if they are socketed its easy to rule them out, stick the CPU in another board that uses the same chip and use that board to test the CPU. Or stick a known good CPU in your board. If its soldered in and you cant remove it then you will have to assume it works until you have evidence to the contrary. Pull up the datasheet and see what the address and data lines are doing, bear in mind that a stuck pin doesn't necessarily mean the chip is bad, a track on a board has at least 2 ends, if the chip on the other end is shorted then the chip at your end wont be able to drive that line, so you may have found a fault from the other end.

Custom chips - these are project KILLERS. To save money on the chip count the makers made their own custom chips that combined dozens of other chips into one monster chip. They are usually surface mount, usually have upwards of 50 microscopic legs and often there is absolutely no way to test they are working correctly, even if you could test them there is no information around these days about what they do. Swapping them is not an option as the only place you wlil find another chip of the same sort is on another board of the same game and without specialist equipment there is no way to remove or replace them. If you have a dead custom chip then the board is scrap, its cheaper to buy a working board than take the dead one any further.

Audio Amp chips - these often are dead on old boards, they are usually the only chip bolted to the board, or to a heatsink. A quick and dirty test is to check the 12V feed is getting through then run your finger across the pins of the amp chip and or across the pins of the volume adjust pot. You should here a crackle, if not then push firmly on the body of the chip (if its firmly bolted or soldered down) you should here an angry buzzing noise. If you do get a noise then the amp chip is fine, especially if you can change the volume of the buzz with the volume pot. Bear in mind that the amp chip depends on the circuitry around it, often a cluser of capacitors, if any of these are damaged you may not get a possive result, even if the amp chip is fine.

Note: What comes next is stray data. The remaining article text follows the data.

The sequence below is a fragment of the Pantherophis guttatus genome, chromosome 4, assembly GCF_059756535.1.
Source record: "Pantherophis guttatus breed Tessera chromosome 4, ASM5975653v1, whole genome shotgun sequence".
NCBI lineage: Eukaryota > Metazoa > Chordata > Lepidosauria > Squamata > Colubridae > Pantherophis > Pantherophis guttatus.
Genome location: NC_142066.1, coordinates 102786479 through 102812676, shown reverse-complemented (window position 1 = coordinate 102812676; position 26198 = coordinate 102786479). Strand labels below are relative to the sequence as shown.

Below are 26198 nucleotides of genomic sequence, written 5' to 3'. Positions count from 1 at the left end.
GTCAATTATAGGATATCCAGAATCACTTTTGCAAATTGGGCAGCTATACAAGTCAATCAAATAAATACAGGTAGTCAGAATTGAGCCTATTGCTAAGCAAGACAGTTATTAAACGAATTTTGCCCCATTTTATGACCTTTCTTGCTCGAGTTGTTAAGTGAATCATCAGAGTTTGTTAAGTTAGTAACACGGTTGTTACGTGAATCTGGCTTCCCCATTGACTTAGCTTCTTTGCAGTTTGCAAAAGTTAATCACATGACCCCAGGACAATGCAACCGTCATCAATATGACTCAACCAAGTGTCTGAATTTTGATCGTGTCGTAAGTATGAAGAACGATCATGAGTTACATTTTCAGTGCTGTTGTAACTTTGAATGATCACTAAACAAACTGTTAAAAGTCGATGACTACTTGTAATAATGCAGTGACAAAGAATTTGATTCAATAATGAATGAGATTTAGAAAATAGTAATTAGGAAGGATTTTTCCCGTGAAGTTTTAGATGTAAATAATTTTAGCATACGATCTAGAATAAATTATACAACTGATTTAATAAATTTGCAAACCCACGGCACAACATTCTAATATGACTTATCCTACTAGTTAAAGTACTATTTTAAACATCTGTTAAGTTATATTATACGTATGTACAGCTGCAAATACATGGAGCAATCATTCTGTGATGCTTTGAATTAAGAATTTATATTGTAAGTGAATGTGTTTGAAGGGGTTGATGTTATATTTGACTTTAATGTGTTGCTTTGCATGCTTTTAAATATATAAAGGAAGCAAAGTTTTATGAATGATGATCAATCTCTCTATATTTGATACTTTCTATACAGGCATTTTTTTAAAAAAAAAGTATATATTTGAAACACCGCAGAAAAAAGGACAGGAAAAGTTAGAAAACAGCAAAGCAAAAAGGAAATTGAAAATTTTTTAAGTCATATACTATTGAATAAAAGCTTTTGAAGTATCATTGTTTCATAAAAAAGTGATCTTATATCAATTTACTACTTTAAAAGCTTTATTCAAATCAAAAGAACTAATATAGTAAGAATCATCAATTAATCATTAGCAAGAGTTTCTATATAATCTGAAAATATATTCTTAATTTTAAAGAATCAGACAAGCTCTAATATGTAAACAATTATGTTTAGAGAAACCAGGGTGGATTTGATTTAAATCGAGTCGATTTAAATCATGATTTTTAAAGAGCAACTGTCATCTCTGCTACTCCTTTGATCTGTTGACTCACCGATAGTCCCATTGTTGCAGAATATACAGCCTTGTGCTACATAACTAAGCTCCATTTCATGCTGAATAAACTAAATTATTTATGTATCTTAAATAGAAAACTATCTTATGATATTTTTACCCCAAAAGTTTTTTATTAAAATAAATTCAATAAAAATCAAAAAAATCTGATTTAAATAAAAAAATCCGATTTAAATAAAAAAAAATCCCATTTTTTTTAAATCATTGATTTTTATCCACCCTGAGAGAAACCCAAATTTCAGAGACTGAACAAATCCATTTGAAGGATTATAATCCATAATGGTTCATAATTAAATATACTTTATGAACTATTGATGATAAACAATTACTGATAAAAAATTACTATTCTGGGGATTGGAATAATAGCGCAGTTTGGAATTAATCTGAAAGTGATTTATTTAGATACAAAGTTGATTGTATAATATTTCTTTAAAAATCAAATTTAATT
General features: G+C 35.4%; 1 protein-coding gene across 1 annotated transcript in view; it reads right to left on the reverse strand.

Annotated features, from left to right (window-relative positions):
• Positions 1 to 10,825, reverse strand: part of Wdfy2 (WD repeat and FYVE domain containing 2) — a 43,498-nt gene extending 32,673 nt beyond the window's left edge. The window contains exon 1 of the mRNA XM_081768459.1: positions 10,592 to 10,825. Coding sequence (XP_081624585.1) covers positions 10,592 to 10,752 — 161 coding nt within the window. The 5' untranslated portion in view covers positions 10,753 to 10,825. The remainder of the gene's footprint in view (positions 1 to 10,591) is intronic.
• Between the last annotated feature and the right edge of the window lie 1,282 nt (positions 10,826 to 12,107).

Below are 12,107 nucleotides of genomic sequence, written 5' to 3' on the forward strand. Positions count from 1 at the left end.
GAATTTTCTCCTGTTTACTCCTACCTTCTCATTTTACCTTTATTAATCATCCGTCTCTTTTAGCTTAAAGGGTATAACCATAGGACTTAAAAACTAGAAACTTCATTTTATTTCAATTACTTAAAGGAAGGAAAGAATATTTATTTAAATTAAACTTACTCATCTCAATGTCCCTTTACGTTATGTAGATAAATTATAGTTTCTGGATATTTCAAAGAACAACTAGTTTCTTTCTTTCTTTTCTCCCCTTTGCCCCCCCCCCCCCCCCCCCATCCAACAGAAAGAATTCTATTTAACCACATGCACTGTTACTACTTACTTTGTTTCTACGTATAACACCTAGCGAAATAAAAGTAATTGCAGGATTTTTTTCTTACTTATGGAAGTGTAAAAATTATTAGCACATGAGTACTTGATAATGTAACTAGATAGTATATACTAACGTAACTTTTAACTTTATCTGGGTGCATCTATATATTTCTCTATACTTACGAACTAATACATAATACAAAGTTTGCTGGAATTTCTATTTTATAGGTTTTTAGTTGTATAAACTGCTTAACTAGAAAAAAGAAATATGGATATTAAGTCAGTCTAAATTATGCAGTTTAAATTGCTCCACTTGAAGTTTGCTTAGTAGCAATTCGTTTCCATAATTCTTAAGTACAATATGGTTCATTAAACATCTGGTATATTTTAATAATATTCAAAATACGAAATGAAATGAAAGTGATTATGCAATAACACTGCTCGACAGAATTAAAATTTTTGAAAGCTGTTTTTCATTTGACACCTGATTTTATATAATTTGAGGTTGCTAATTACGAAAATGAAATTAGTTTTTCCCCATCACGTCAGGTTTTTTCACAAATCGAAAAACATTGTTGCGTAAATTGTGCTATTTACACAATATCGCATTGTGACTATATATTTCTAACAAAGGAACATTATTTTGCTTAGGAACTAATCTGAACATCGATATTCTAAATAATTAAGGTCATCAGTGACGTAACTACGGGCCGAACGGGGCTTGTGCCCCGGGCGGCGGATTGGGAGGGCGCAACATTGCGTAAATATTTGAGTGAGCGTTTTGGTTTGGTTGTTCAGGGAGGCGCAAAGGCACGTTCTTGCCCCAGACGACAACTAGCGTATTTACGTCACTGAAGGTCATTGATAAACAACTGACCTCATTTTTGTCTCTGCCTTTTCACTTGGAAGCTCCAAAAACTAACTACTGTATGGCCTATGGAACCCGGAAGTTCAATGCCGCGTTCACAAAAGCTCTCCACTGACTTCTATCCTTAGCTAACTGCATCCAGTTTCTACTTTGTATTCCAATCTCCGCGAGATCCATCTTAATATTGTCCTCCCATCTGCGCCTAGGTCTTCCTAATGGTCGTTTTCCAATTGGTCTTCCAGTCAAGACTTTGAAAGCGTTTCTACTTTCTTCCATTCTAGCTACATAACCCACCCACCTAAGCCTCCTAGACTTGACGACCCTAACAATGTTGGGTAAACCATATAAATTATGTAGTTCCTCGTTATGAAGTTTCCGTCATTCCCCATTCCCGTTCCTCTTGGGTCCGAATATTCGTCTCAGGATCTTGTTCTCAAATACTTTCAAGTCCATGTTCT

Discrete Components - Resistors, diodes, capacitors - mostly you can spot damage by eye, but there are a couple of caveats, often you will find an orangey beige disk near many of the chips, these are ceramic capacitors used to smooth out any slight dips in the power supply in their area, they are often damaged, chipped of cut in half (to change their capacitance). Its possible that you have damaged on that is shorted out, but not likely, I would ignore these. Electrolytic capacitors are another issue, they are the ones that look like cans. Again these are often used as smoothing capacitors, often you will find 1 or 2 big ones by the JAMMA connector. If these are damaged the board will be more susceptible to voltage ripple, but the board will probably still run, it will just crash more. If they are the type where the two legs are at one end its easy for the cap to be damaged if it has been wrenched to one side, this will tear one leg out, but when the cap is straightened the torn leg goes back inside, the cap is wrecked but it might not be easy to spot with wiggling. One area where electrolytics are critical is in the amp section, if these are damaged or faulty then the amp may not work, or the sound maybe quiet, missing or raspy. Electrolytics can die of old age, some do, some don't. The problem with electros is they are wet capacitors, the electrolyte inside is a damp paste which can dry out if the cap has lost its seal. When they dry out ironically the capacitance doesn't change (so a capacitance meter is useless), its the resistantce of the cap that goes up - the resistance is known as the Equivalent Series Resistance (ESR). A healthy electrolytic will have a certain resistance, a tiny amount, often in sub ohm range. When it goes bad the cap can end up with an ESR that is 10 to 100 times higher, still too low to measure with a multimeter but its the equivalent of dropping lots of small resistors into the circuit so it can bugger a lot of things up. The only way to rule this out is using an ESR meter, or by replacing all the electros on the board, which is tedious and can get expensive if you have to buy new ones all the time. Personally I have an ESR meter which not only lets me spot the bad ones, but allows me to use caps from scrap or smashed TV PCBs which I can test as being fine. An old electrolytic cap is not necessarily a bad one, but a lot are, especially ones that lived in hot parts of the board, up close to an amp chip heatsink is not where electros have long long lives.


Regular member of swing by if you like reading PCB repair tales, there are hundreds there, including mine.

Last edited by Womble; 09-18-2011 at 10:02 PM .